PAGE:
Jockeying for power in J&K2 min read . Updated: 20 Sep 2010, 08:18 PM IST
Jockeying for power in J&K
Jockeying for power in J&K
When Union home minister P. Chidambaram told a Srinagar audience on Monday that he hoped and believed that the honour, dignity and future of Kashmiris are secure with India, he only echoed what most citizens feel. The big question for Chidambaram and the delegation he is leading is how to get this message across to the people of that trouble-torn province.
The chances that he will be able to communicate that message of hope are rather dim. And that has nothing to do with the Union government. It has everything to do with local politics in the Kashmir valley. It is important to understand the facts around the situation well before recommending any far-reaching steps.
Today, Kashmir has two main political players: the secessionists—pro-Pakistan or pro-“independence", and the mainstream political parties—the National Conference (NC) and the People’s Democratic Party (PDP). The one big success of recent years has been that of creating political space for the mainstream parties.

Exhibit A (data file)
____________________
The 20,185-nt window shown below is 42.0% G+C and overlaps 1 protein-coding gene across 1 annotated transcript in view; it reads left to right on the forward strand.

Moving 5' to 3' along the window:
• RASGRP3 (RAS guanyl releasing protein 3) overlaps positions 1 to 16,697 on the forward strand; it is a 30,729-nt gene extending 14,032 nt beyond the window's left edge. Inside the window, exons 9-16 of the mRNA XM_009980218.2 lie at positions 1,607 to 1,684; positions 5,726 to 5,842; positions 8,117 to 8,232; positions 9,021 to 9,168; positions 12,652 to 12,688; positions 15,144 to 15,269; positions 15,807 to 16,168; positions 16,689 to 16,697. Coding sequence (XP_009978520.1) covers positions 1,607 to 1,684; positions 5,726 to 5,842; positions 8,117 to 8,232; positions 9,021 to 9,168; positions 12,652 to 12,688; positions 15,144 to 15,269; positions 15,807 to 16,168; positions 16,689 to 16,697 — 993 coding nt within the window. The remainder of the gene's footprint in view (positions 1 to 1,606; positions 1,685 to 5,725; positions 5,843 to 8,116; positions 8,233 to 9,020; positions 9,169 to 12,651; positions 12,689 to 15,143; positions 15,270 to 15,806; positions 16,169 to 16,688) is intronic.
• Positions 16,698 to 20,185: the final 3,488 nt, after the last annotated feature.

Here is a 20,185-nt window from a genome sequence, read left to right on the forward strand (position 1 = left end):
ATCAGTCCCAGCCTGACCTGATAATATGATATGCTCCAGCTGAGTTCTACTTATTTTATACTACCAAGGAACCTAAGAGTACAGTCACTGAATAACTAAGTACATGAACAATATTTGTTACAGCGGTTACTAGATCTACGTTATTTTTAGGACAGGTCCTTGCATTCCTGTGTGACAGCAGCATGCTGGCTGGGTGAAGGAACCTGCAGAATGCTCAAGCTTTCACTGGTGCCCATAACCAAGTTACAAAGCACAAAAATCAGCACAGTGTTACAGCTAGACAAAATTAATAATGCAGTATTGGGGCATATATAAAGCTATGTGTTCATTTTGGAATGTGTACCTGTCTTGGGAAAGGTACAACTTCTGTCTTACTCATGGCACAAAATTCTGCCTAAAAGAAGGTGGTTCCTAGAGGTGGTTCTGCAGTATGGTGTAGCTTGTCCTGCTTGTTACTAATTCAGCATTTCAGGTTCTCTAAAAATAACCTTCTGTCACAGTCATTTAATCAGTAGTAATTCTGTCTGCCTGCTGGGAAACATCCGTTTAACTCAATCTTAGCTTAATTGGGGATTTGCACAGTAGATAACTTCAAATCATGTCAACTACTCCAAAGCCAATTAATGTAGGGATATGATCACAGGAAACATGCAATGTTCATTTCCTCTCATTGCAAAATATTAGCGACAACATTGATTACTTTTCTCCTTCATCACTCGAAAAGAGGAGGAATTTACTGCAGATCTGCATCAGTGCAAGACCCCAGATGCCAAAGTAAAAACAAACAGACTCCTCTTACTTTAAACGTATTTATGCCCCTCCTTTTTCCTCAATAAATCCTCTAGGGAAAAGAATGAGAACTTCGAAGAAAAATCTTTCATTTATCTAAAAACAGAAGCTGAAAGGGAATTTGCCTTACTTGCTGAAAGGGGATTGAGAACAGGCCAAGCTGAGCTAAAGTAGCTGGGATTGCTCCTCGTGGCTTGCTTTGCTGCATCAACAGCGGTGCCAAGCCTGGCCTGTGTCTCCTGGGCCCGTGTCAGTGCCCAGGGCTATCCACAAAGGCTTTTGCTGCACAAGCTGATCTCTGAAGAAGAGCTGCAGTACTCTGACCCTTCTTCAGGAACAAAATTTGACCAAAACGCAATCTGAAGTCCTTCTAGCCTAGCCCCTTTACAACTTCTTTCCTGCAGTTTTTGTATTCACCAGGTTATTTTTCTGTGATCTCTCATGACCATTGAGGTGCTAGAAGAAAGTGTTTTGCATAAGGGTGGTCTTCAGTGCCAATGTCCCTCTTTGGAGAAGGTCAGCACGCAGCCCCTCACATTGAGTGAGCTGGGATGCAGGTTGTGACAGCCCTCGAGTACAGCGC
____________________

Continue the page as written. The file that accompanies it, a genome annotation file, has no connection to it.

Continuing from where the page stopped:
Perhaps it has been all too successful. Mainstream politics in Jammu and Kashmir (J&K) is now like that of any other state. Political power is assiduously sought and fights to acquire it are vehement and bitter. Chief minister Omar Abdullah faces a resurgent PDP less than two years after his electoral win. The PDP, which was a partner in an earlier Congress-led coalition, lost a lot of political ground after a row over allocation of land to a trust for the Amarnath pilgrimage in 2008. It has recovered quickly. In the absence of administrative vision, both parties have to keep making demands for autonomy, protest against “atrocities" by the army and blame the Centre for their own inability to govern J&K properly.
Omar Abdullah’s demand that the Armed Forces Special Powers Act (AFSPA) be revoked in J&K should be seen in this light. It is another matter that recent deaths have been those of lawbreakers in urban areas of the state and that the army had nothing to do with them. When the army has not been deployed in these areas, the demand for revoking AFSPA can only be seen as arising through local politics and attempts by the younger Abdullah to counter the PDP. All this is indicative of “normal" politics.
The stone-pelting crowds are the alarmed answer of secessionist parties to this normalization of politics in which they’ve lost out. These are the realities that the all-party delegation should be aware of. It is the hapless people of the state who need succour. No effort should be spared to help them.
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